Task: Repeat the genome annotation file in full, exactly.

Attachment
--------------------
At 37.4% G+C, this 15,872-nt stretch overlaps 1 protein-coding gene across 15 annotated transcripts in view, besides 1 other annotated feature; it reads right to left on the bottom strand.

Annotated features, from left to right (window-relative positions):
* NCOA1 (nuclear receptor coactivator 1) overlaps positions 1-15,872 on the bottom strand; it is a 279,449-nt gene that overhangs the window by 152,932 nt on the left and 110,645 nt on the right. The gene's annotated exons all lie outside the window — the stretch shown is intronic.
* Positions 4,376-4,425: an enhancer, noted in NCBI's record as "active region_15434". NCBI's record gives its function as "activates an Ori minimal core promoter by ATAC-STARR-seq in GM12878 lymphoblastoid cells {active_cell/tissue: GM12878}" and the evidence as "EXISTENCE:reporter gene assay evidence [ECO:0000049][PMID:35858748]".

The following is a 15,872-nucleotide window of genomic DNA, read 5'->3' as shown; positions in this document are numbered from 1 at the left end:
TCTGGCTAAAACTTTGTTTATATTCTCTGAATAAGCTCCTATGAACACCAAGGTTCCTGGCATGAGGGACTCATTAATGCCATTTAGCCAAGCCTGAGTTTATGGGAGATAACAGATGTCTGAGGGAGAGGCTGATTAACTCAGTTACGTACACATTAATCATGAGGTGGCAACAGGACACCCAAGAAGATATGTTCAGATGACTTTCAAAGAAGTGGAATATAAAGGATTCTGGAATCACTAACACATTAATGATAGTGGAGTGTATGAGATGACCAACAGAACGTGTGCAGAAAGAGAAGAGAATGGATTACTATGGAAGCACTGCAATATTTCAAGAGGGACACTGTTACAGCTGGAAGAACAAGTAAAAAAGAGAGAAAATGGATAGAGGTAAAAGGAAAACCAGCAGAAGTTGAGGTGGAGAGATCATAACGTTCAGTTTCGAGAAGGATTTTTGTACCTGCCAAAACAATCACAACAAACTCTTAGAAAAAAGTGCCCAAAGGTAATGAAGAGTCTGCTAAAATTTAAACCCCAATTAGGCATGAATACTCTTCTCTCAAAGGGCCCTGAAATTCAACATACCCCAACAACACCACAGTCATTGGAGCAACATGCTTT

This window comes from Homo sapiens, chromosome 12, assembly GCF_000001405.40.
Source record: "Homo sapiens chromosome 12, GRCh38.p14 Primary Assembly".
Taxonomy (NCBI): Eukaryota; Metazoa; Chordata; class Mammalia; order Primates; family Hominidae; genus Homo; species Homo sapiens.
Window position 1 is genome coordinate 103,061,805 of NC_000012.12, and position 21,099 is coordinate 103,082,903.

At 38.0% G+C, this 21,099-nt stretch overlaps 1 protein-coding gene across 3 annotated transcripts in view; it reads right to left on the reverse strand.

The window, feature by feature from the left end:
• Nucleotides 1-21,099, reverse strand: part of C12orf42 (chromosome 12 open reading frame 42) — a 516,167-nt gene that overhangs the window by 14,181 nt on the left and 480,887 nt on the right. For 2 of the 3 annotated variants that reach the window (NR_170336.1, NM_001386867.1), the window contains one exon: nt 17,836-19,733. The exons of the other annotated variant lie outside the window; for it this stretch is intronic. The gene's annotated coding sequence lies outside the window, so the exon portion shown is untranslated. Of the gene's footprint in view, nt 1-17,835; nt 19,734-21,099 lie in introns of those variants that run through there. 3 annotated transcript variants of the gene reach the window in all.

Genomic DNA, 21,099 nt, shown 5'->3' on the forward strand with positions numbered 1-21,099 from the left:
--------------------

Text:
At 37.4% G+C, this 15,872-nt stretch overlaps 1 protein-coding gene across 15 annotated transcripts in view, besides 1 other annotated feature; it reads right to left on the bottom strand.

Annotated features, from left to right (window-relative positions):
* NCOA1 (nuclear receptor coactivator 1) overlaps positions 1-15,872 on the bottom strand; it is a 279,449-nt gene that overhangs the window by 152,932 nt on the left and 110,645 nt on the right. The gene's annotated exons all lie outside the window — the stretch shown is intronic.
* Positions 4,376-4,425: an enhancer, noted in NCBI's record as "active region_15434". NCBI's record gives its function as "activates an Ori minimal core promoter by ATAC-STARR-seq in GM12878 lymphoblastoid cells {active_cell/tissue: GM12878}" and the evidence as "EXISTENCE:reporter gene assay evidence [ECO:0000049][PMID:35858748]".

The following is a 15,872-nucleotide window of genomic DNA, read 5'->3' as shown; positions in this document are numbered from 1 at the left end:
TCTGGCTAAAACTTTGTTTATATTCTCTGAATAAGCTCCTATGAACACCAAGGTTCCTGGCATGAGGGACTCATTAATGCCATTTAGCCAAGCCTGAGTTTATGGGAGATAACAGATGTCTGAGGGAGAGGCTGATTAACTCAGTTACGTACACATTAATCATGAGGTGGCAACAGGACACCCAAGAAGATATGTTCAGATGACTTTCAAAGAAGTGGAATATAAAGGATTCTGGAATCACTAACACATTAATGATAGTGGAGTGTATGAGATGACCAACAGAACGTGTGCAGAAAGAGAAGAGAATGGATTACTATGGAAGCACTGCAATATTTCAAGAGGGACACTGTTACAGCTGGAAGAACAAGTAAAAAAGAGAGAAAATGGATAGAGGTAAAAGGAAAACCAGCAGAAGTTGAGGTGGAGAGATCATAACGTTCAGTTTCGAGAAGGATTTTTGTACCTGCCAAAACAATCACAACAAACTCTTAGAAAAAAGTGCCCAAAGGTAATGAAGAGTCTGCTAAAATTTAAACCCCAATTAGGCATGAATACTCTTCTCTCAAAGGGCCCTGAAATTCAACATACCCCAACAACACCACAGTCATTGGAGCAACATGCTTT

This window comes from Homo sapiens, chromosome 12, assembly GCF_000001405.40.
Source record: "Homo sapiens chromosome 12, GRCh38.p14 Primary Assembly".
Taxonomy (NCBI): Eukaryota; Metazoa; Chordata; class Mammalia; order Primates; family Hominidae; genus Homo; species Homo sapiens.
Window position 1 is genome coordinate 103,061,805 of NC_000012.12, and position 21,099 is coordinate 103,082,903.

At 38.0% G+C, this 21,099-nt stretch overlaps 1 protein-coding gene across 3 annotated transcripts in view; it reads right to left on the reverse strand.

The window, feature by feature from the left end:
• Nucleotides 1-21,099, reverse strand: part of C12orf42 (chromosome 12 open reading frame 42) — a 516,167-nt gene that overhangs the window by 14,181 nt on the left and 480,887 nt on the right. For 2 of the 3 annotated variants that reach the window (NR_170336.1, NM_001386867.1), the window contains one exon: nt 17,836-19,733. The exons of the other annotated variant lie outside the window; for it this stretch is intronic. The gene's annotated coding sequence lies outside the window, so the exon portion shown is untranslated. Of the gene's footprint in view, nt 1-17,835; nt 19,734-21,099 lie in introns of those variants that run through there. 3 annotated transcript variants of the gene reach the window in all.

Genomic DNA, 21,099 nt, shown 5'->3' on the forward strand with positions numbered 1-21,099 from the left: